Question about Washing Machines
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Posted on Jan 02, 2017
Servicing the Tub and Agitator
©2006 Publications International, Ltd.
Replace a damaged agitator
with a new one of the same type.
Unscrew the cap on top of the
agitator and pull straight up;
the agitator should lift off.
The washing machine tub, or basket, generally doesn't cause problems. However, at times it may cause damage to the laundry, make a lot of noise, vibrate, or stop completely.
If laundry is torn during the wash cycle, feel around the tub. If you find a rough spot, you may be able to smooth it with an emery board. Sand the spot lightly. If this doesn't work -- or if you have to cut to bare metal to remove the roughness -- the tub should be replaced. In this case, it's probably much wiser to replace the entire washer.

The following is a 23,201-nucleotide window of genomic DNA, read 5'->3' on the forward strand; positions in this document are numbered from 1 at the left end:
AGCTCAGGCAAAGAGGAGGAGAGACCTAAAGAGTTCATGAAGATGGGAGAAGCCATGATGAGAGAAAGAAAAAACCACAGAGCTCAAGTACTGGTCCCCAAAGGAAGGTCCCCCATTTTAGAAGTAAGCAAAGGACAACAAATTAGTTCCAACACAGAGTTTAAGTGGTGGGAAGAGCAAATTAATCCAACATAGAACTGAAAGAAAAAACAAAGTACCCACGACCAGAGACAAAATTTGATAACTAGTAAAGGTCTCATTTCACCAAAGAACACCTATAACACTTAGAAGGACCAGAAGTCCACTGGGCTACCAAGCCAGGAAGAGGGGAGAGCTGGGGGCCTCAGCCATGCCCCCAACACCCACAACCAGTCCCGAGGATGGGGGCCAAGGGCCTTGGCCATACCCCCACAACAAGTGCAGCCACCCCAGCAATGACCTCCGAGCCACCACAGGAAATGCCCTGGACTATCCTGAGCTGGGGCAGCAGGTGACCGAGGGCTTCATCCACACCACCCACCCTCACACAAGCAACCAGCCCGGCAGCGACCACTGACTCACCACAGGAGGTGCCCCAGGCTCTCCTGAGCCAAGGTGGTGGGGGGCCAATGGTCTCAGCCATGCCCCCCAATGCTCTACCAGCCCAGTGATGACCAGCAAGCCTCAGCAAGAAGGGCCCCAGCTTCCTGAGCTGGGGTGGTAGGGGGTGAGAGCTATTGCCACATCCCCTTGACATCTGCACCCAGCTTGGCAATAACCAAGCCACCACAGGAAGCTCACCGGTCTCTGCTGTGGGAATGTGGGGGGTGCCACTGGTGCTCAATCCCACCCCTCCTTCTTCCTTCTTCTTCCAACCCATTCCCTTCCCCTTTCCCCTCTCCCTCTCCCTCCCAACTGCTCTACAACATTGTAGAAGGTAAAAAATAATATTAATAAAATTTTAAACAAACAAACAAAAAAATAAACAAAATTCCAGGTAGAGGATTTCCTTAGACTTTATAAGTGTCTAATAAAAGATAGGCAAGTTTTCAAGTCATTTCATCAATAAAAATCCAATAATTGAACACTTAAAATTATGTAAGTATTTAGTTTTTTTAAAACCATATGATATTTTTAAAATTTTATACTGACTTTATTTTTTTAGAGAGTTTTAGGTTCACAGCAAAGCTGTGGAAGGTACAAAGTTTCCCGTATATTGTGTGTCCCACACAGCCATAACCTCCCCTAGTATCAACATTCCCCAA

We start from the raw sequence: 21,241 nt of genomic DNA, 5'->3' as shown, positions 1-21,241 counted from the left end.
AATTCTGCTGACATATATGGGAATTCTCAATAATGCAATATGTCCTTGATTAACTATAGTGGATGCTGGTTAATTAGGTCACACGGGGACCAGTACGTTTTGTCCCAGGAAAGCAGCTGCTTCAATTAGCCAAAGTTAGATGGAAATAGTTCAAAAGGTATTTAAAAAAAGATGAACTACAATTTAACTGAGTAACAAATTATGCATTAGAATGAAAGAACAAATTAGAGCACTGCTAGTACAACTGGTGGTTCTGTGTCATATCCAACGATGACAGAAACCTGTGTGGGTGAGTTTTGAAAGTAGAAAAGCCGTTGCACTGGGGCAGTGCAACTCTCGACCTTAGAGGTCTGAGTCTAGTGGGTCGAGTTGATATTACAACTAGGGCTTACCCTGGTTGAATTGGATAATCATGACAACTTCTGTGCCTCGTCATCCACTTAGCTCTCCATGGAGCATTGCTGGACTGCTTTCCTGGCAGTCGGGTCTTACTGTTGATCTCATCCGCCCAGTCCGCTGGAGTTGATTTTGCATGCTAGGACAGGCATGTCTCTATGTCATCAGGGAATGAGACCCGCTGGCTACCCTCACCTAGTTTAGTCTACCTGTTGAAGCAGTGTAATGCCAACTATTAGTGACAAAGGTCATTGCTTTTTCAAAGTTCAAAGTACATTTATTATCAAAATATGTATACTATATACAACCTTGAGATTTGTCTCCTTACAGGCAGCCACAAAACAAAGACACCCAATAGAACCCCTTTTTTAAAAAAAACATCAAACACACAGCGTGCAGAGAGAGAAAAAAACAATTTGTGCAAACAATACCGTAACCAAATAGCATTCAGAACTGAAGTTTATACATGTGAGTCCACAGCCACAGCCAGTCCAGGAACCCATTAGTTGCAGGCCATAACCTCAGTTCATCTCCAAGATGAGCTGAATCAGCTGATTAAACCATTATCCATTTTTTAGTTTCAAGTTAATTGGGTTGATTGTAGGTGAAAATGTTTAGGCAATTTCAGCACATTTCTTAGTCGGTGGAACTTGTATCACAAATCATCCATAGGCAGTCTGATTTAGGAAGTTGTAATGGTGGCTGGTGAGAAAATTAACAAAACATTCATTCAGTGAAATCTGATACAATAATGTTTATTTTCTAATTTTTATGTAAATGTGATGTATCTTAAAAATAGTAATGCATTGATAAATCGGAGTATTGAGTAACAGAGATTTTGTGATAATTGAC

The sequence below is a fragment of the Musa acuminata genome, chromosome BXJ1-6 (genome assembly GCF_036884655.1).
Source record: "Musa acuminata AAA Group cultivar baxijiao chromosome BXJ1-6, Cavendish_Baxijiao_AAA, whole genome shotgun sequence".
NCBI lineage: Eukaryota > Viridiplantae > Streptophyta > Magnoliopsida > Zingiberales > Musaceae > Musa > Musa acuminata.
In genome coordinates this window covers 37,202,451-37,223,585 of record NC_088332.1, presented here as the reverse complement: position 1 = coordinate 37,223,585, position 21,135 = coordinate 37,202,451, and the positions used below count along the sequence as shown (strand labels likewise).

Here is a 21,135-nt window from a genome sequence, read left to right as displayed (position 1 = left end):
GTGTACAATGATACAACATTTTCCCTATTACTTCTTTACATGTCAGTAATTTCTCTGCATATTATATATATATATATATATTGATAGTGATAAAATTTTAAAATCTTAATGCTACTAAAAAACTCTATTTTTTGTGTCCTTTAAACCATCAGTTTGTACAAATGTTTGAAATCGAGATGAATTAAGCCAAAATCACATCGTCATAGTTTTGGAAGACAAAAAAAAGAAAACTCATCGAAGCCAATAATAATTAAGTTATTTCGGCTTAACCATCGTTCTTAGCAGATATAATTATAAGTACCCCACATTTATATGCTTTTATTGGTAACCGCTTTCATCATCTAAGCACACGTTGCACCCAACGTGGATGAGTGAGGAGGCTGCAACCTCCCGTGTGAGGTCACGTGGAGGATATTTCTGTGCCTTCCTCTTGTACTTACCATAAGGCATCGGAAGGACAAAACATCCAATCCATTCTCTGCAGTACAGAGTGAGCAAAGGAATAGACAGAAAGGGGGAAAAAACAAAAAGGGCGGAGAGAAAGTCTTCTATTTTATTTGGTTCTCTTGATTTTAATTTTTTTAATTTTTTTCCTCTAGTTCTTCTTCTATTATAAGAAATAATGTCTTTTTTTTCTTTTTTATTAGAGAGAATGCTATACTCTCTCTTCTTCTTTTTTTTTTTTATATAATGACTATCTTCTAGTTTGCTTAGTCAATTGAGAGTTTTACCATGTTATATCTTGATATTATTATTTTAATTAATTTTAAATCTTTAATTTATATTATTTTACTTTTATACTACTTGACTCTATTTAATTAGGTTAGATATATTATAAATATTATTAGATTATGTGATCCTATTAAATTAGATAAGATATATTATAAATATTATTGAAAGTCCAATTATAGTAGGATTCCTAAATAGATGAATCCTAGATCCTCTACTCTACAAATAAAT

The agitator -- the finned part that fits on the tub shaft -- can also tear laundry if the fins are cracked or broken. You may be able to solve the problem temporarily by pinching off the splinters with pliers and lightly filing the plastic smooth, but this is just a stopgap measure; the agitator should be replaced. Replace a damaged agitator with a new one of the same type. To do this, unscrew the cap on top of the agitator. With the cap off, pull straight up on the agitator; it should lift off. If it doesn't move, rap its side with a hammer. If it still won't lift off, drive wedges under the bottom rim of the agitator to dislodge it. Then set the new agitator into place and replace the agitator cap.